Departments of Neurological Surgery. Radiation Oncology. and Radiology, Presbyterian-University Hospital, Universityof Pittsburgh. Pittsburgh, Pennsylvania Stereotactic radiosurgery successfully obliterates carefully selected arteriovenous malformations (AVM's) of the brain. In an initial 3-year experience using the 201-source cobalt-60 gamma knife at the University of Pittsburgh, 227 patients with AVM's were treated. Symptoms at presentation included prior hemorrhage in 143 patients (63%), headache in 104 (46%), and seizures in 70 (31%). Neurological deficits were present in 102 patients (45%). Prior surgical resection (resulting in subtotal removal) had been performed in 36 patients (16%). In 47 selected patients (21%), embolization procedures were performed in an attempt to reduce the AVM size prior to radiosurgery. The lesions were classified according to the Spetzler grading system: 64 (28%) were Grade VI (inoperable), 22 (10%) were Grade IV, 90 (40%) were Grade I11,43 (19%) were Grade II, and eight (4%) were Grade I. With the aid of computer imaging-integrated isodose plans for single-treatment irradiation, total coverage of the AVM nidus was possible in 216 patients (95%). The location and volume of the AVM were the most important factors for the selection of radiation dose. Magnetic resonance (MR) imaging was performed at 6-month intervals in 16l patients. Seventeen patients who had MR evidence of complete obliteration underwent angiography within 3 months of imaging: in 14 (82%) complete obliteration was confirmed. Complete angiographic obliteration was confirmed in 37 (80%) of 46 patients at 2 years, the earliest confirmation being 4 months (mean 17 months) after radiosurgery. The 2-year obliteration rates according to volume were: all eight (100%) AVM's less than 1 cu cm; 22 (85%) of 26 AVM's of [ to 4 cu cm; and seven (58%) of 12 AVM's greater than 4 cu cm. Magnetic resonance imaging revealed postirradiation changes in 38 (24%) of 161 patients at a mean interval of 10.2 months after radiosurgery; only 10 (26%) of those 38 patients were symptomatic. In the entire series, two patients developed permanent new neurological deficits believed to be treatment-related. Two patients died of repeat hemorrhage at 6 and 23 months after treatment during the latency interval prior to obliteration. Stereotactic radiosurgery is an important method to obliterate AVM's, especially those previously considered inoperable. Success and complication risks are related to the AVM location and the volume treated. Kvv WORBS 9 stereotactic radiosurgery 9 arteriovenous malformation intracranial hemorrhage 9 seizure 9 emholization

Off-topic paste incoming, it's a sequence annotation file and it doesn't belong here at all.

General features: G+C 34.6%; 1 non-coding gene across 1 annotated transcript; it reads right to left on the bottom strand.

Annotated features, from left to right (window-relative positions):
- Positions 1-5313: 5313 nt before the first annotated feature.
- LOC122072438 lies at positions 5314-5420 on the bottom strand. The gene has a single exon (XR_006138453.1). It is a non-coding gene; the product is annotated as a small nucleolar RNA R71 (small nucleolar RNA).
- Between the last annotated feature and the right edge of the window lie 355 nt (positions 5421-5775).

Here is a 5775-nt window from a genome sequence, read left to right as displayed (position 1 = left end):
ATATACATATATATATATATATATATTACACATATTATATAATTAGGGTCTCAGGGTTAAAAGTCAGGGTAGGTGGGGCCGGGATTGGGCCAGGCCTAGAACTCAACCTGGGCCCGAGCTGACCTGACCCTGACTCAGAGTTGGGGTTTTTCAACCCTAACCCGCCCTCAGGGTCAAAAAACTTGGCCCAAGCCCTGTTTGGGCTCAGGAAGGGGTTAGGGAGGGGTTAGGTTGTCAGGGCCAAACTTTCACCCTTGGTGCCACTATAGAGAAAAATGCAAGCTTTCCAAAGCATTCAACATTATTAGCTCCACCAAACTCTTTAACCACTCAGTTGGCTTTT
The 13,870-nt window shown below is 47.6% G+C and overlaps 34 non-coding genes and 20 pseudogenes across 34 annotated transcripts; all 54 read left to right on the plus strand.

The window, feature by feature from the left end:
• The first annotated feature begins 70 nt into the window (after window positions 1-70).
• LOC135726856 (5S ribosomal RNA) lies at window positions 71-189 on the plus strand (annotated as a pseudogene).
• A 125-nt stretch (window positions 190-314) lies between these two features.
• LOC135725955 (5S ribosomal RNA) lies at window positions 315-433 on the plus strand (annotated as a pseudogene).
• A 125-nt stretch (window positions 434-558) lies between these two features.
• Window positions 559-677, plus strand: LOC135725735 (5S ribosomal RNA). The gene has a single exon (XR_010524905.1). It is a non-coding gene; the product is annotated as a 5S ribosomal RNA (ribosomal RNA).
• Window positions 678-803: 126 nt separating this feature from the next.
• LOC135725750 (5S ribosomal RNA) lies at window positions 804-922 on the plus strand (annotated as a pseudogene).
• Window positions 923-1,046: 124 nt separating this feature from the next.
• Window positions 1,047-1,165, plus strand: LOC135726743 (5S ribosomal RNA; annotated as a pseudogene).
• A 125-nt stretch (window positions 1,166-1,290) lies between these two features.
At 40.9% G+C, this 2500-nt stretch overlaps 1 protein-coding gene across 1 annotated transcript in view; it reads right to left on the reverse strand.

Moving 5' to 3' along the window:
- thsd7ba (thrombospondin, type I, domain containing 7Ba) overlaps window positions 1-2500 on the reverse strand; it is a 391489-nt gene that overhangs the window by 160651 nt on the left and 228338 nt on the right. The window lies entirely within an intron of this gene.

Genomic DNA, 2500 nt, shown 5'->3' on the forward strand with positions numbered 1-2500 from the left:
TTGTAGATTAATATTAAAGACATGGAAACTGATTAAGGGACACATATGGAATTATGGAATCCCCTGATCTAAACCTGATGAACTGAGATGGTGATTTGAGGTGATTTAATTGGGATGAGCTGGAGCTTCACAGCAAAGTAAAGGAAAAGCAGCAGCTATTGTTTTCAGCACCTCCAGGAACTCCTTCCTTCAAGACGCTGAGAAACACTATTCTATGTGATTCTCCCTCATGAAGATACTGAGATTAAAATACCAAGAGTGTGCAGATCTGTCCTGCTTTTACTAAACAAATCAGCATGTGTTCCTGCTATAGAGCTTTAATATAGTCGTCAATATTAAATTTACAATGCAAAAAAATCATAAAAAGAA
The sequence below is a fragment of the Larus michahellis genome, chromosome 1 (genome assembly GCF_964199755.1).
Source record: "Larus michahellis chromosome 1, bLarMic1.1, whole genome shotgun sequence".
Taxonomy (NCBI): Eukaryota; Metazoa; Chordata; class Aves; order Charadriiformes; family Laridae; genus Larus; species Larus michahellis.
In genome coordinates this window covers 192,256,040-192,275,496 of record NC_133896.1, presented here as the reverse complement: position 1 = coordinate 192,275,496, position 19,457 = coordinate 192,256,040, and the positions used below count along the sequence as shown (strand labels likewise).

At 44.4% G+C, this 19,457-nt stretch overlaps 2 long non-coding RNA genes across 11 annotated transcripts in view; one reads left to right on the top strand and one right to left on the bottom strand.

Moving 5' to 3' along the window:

IFFERENT management strategies exist for arteriovenous malformations (AVM's) of the brain. Microsurgical resection remains the treatment method most effective in eliminating quickly the risk of hemorrhage, providing that the AVM is completely removed. The risk for the development of a new neurological deficit can be high, especially if the AVM is located in areas of critical brain function. This risk may outweigh the foreseen benefits of resection in patients who present with seizures, minimal neurological symptoms, or headache, or in those with prior hemorrhage from AVM's in critical locations. Individ-